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Theatremonkey: A Guide to London's West End

By Steve Rich
Red Squirrel Publishing £9.99
151 pages

Dateline: 24th October, 2010

Every London theatregoer should know about the Theatremonkey website. Unlike the BTG, which starts and stops with what is happening on stage, it offers a unique service by telling its visitors about the best and worst seats in each London theatre.

The site's proprietor, "The Monkey" might be a wee bit opinionated but, as a general rule, knows his stuff. Before booking a theatre seat, a visit to this website should be near enough compulsory.

It will prevent those nasty accidents by which diminutive members of the public can hear but not see a show, the aurally challenged can see but not hear and those looking for a bargain too often end up getting fleeced and able to do neither.

Now, in a reversal of current practice, the website has backed out into a beautifully produced book published by Red Squirrel, which is slim enough to fit into a pocket but still printed on glossy paper and as such a pleasure to read.

The first three chapters feature tips on theatregoing, starting with planning the expedition, then advising on buying tickets, getting bargains and procuring entrance to sold-out shows.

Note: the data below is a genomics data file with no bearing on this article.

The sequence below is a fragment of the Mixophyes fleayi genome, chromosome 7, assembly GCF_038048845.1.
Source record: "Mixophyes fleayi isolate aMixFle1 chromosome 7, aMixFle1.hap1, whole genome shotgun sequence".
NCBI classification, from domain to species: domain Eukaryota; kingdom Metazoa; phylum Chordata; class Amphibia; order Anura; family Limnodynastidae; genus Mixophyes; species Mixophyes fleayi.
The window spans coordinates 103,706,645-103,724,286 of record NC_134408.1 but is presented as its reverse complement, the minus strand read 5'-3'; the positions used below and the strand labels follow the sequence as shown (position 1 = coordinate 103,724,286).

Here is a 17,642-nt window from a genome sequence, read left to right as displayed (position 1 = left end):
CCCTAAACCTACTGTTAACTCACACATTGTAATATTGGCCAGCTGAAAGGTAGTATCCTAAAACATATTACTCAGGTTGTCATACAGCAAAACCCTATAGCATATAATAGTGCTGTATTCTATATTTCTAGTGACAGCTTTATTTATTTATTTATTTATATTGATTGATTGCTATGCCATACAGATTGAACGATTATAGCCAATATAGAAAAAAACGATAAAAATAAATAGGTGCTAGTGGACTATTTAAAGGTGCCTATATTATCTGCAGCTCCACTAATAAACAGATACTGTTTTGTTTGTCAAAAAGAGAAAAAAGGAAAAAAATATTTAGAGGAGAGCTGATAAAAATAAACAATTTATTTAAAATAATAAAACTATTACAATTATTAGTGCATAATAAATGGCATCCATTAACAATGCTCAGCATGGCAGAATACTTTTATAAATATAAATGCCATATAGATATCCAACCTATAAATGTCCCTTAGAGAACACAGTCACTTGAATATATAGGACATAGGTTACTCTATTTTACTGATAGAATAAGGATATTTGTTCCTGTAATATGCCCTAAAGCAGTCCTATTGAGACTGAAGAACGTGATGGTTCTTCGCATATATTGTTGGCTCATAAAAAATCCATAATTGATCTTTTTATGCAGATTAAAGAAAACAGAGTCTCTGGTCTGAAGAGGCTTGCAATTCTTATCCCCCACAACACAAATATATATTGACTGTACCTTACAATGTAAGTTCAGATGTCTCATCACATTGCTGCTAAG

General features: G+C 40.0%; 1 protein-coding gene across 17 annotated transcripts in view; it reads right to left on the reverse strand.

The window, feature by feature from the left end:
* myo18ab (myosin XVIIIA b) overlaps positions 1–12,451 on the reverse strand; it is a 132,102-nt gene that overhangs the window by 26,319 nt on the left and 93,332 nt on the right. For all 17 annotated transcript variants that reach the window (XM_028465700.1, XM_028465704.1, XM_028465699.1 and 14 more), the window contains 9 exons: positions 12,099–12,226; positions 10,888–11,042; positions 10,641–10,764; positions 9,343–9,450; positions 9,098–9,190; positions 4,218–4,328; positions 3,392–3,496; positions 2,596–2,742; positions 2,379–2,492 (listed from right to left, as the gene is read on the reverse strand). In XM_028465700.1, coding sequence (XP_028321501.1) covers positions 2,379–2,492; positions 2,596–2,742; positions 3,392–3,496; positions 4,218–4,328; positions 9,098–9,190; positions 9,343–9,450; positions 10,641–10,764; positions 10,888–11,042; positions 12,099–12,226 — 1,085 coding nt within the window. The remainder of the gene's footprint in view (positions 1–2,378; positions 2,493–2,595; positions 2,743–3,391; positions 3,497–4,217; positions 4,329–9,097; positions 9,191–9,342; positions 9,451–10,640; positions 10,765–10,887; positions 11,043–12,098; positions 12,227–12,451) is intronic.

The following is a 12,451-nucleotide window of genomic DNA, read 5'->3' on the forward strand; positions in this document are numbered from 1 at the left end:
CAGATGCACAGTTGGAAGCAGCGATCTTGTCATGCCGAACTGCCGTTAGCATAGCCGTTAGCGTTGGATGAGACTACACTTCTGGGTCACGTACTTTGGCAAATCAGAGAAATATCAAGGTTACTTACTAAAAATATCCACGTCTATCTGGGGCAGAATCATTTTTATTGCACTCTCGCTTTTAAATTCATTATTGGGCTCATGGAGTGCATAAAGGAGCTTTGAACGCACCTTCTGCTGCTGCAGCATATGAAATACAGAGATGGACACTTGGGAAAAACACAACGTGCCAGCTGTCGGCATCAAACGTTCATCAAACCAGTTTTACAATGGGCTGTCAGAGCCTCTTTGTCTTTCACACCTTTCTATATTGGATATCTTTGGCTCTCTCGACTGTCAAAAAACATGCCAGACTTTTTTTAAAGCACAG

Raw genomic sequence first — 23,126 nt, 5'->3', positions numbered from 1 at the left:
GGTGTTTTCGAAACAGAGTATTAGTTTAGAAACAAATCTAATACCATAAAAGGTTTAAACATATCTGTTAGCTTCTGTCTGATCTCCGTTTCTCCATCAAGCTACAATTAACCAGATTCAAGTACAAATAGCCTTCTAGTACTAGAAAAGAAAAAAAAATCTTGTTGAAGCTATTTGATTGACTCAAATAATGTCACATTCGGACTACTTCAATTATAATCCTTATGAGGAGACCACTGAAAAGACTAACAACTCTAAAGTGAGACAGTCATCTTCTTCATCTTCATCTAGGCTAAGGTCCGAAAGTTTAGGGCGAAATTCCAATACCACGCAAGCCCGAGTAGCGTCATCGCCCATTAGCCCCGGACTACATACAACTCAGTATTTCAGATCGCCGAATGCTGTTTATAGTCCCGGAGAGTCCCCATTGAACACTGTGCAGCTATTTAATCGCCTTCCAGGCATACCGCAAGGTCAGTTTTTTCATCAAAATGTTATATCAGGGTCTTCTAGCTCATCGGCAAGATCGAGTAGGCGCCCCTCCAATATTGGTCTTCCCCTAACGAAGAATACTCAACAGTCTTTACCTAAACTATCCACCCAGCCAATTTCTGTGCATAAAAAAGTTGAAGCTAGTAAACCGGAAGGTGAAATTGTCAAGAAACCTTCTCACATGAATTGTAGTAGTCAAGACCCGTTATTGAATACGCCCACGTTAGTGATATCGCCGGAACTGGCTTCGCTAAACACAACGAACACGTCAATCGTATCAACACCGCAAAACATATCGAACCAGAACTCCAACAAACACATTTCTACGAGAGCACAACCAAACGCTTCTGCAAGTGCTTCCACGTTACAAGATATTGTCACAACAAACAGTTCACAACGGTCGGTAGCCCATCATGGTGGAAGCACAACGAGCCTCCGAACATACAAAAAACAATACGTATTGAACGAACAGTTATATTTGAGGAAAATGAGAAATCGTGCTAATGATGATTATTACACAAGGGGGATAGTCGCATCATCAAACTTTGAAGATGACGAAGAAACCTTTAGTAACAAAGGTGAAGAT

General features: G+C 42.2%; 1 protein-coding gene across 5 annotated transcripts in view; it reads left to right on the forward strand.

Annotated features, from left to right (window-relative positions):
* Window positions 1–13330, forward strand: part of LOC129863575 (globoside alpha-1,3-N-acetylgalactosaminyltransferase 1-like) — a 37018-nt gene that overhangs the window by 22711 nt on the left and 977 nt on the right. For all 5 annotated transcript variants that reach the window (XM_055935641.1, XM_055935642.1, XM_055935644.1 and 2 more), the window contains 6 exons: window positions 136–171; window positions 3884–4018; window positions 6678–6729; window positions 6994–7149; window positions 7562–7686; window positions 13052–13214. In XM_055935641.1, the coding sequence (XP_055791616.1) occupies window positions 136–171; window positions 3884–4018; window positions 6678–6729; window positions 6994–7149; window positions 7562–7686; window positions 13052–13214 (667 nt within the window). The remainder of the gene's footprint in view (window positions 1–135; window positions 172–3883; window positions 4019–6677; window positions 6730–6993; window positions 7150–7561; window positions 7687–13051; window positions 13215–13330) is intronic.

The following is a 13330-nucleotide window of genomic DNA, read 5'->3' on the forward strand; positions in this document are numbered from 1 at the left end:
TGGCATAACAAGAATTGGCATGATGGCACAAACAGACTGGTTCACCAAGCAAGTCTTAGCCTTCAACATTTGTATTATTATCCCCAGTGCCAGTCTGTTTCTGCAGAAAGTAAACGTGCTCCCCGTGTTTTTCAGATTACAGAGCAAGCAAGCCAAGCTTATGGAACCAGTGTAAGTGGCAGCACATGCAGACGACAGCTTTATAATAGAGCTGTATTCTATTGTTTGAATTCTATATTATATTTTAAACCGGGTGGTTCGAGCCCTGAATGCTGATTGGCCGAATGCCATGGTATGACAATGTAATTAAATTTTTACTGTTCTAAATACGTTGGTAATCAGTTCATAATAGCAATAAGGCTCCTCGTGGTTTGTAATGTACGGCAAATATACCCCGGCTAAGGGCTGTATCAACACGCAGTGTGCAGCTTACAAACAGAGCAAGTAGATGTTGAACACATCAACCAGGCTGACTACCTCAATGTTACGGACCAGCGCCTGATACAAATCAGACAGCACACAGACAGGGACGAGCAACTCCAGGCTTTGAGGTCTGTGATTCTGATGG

The meat of Theatremonkey lies in the 100 pages of Chapter 4. These provide quick and sometimes quirky overviews of each West End theatre, as well as those invaluable seating plans, colour-coded and supplemented by that all-important commentary with advice on the perfect seat for every visitor and price range.

One wonders how he does it. Has Steve Rich really sat in every seat in every theatre in London? Maybe so, as he doesn't get much wrong but admits to receiving a great deal of assistance from website feedback.

While he might be 99% right, your reviewer confesses to having some doubts regarding the opinions about the Barbican Theatre, where his usually perfect judgement may be a little out. For those on a tight budget, the seats at the front and side of the dress and upper circles can offer real bargains, being incredibly close to the action with very little restriction of view.

Allowing for a single blip (always debatable), this handy little guide should prove very popular, particularly with those who either don't visit the theatre nearly as often as they would like to, or, more particularly, tourists.

Anyone falling into either of these categories can keep a copy in a pocket when they are queuing up at TKTS in Leicester Square and trying to work out how good "best available" tickets might be. Even more critically, if they are stupid enough to try out a tout, at least they will be able to see what they are getting for their large amount of money.

Steve Rich already has a successful brand and, like every other habitué of Theatremonkey, this grateful reader will be dipping into this book in addition to the associated website whenever he wants to book West End tickets.

Philip Fisher

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©Peter Lathan 2010